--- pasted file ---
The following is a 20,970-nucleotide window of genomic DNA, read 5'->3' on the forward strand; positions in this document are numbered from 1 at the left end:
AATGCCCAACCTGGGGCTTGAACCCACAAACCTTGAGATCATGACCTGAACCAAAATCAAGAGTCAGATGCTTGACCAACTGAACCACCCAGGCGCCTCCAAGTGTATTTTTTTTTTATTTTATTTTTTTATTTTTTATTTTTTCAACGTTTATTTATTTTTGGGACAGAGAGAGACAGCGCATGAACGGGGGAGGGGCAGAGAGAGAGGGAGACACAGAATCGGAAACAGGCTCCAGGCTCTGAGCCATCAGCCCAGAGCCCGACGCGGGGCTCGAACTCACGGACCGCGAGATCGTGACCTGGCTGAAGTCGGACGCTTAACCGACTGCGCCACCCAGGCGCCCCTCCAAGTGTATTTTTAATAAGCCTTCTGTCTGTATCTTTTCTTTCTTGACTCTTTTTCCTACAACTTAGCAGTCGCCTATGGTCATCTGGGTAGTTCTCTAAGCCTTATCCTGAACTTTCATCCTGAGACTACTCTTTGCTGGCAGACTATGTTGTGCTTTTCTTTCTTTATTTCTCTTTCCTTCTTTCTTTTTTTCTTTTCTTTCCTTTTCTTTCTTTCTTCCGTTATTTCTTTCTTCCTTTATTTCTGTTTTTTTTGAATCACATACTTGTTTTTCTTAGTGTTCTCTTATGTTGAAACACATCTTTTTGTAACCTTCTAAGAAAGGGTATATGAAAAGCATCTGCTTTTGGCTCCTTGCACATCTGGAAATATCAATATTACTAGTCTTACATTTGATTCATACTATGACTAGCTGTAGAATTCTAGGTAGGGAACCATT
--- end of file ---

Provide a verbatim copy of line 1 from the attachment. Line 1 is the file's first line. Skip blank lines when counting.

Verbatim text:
The following is a 20,970-nucleotide window of genomic DNA, read 5'->3' on the forward strand; positions in this document are numbered from 1 at the left end: